by Srisatish Devapatla, MD, FAAP
Jaundice is a very common condition in newborn babies. More than 50 percent of babies develop jaundice and it often resolves on its own. However, when jaundice does not resolve quickly it is critical for parents to take steps to treat it because a sustained level of jaundice can be quite detrimental to the baby.
What exactly is jaundice?
Jaundice is yellowish discoloration of the skin and mucous membranes due to a pigment called bilirubin. This pigment is released from red blood cells when they break down. When babies are born they have a higher red blood cell count than healthy adults, and the red blood cells of babies live only three months, as compared to four months in an adult. The result, for a newborn baby, is an overload of bilirubin coupled with an immature liver that can’t work fast enough to process this excess bilirubin. This increased load of bilirubin stains the skin yellowish-orange.
What should parents of newborns expect as the normal course of events?
In a full-term baby, the bilirubin rises steadily from the time of birth, peaks at about four days, and then drops back down. In babies born prematurely, the bilirubin peaks in five or six days, and then drops down. Because the majority of full-term newborns leave the hospital setting before their jaundice peaks and begins to drop down, it is important that parents know to look for signs of jaundice and stay in close contact with their pediatricians. Premature infants stay in the hospital a little longer so their jaundice is typically treated before they are discharged.
What should parents look for as signs of jaundice?
View your baby naked in natural light. Look for yellow skin and yellow staining of the whites of the eyes. Apply gentle pressure with your thumb to the skin on the baby’s forehead: if you see yellow discoloration when you remove your thumb, your baby has jaundice. Jaundice spreads from head to toe. Bilirubin levels are high if hands and feet are yellow stained.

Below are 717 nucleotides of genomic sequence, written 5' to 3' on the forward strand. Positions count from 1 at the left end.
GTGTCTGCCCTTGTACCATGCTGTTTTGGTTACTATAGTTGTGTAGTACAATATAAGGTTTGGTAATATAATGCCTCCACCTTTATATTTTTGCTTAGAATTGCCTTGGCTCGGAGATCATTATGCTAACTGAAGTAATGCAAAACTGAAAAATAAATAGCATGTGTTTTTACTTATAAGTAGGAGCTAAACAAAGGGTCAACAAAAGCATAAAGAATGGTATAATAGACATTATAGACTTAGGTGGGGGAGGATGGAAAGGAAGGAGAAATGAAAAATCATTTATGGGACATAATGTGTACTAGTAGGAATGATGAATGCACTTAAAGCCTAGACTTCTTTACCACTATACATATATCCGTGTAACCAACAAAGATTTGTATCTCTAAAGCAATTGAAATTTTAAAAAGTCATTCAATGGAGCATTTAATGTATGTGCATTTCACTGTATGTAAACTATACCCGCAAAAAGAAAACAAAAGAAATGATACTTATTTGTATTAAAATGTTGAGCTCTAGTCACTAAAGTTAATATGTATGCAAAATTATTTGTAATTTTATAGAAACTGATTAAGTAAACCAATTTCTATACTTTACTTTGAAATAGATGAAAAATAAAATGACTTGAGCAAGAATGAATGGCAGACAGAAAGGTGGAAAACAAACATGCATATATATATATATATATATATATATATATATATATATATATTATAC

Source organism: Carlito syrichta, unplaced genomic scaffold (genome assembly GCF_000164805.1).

Other signs of jaundice include decreased activity of the baby, poor feeding, dry lips, and a decreased number of diapers. These are all signs of dehydration, which is one of the characteristics of jaundice.
Why is it dangerous to leave jaundice untreated?
While most jaundice in newborns is harmless, an inappropriately high level of bilirubin affects the brain temporarily. Left untreated, a sustained level of high bilirubin can cause permanent brain damage, deafness, seizures, and an unusual form of cerebral palsy. This type of permanent brain damage is called kernicterus.
What is the recommended follow-up once the newborn leaves the hospital?
Your baby should be seen by the medical care provider between three to five days of life. The exact timing will vary based on your circumstances.
If you have had a home-birth or very early discharge from a hospital birth and you notice signs of jaundice in the first 24 hours after birth, this is not normal and you should call a doctor immediately.
How is jaundice treated if it doesn’t resolve?
In the follow-up visit, the medical care provider will check the baby’s weight and talk with parents about the adequacy of breast milk intake and voiding and stool patterns. The doctor may also check the serum bilirubin level. Sometimes this is done by heel-prick blood test or by using a noninvasive probe on the surface of the skin. This probe, which is called a transcutaneous biliometer, is used at Cayuga Medical Center and makes a needle-stick unnecessary in many cases. If the bilirubin is high, the baby will be treated with phototherapy, also called light therapy. In rare cases of serious jaundice, the doctor may recommend an exchange of blood, which requires a blood transfusion.
Are there other types of jaundice?
Yes, there are other types of jaundice in newborns and these conditions need to be addressed.
Breastfeeding jaundice, which occurs during the first week of life, is due to dehydration in the baby because the mother is not producing enough milk. This is treated by more frequent breastfeeding, supplemented with feedings of formula, not water or sugar-water.
Breast-milk jaundice, which occurs after the first week of life, is caused when substances in the breast milk cause bilirubin in the baby’s intestines to be reabsorbed by the body. Treatment requires a mother to stop breastfeeding for two days while the bilirubin is monitored, during which time the baby consumes formula. Mothers continue to pump breast milk during this time, until they resume normal feeding. Breastfeeding should never be permanently discontinued due to breast-milk jaundice.
Dr. Devapatla is a pediatrician who is board certified in neonatal-perinatal medicine. He is the medical director of the Level 2 Special Care Nursery at Cayuga Medical Center. He completed his pediatric residency at Metropolitan Hospital Center, New York Medical College, and did his fellowship training in neonatal-perinatal medicine at MetroHealth Medical Center, Case Western Reserve University.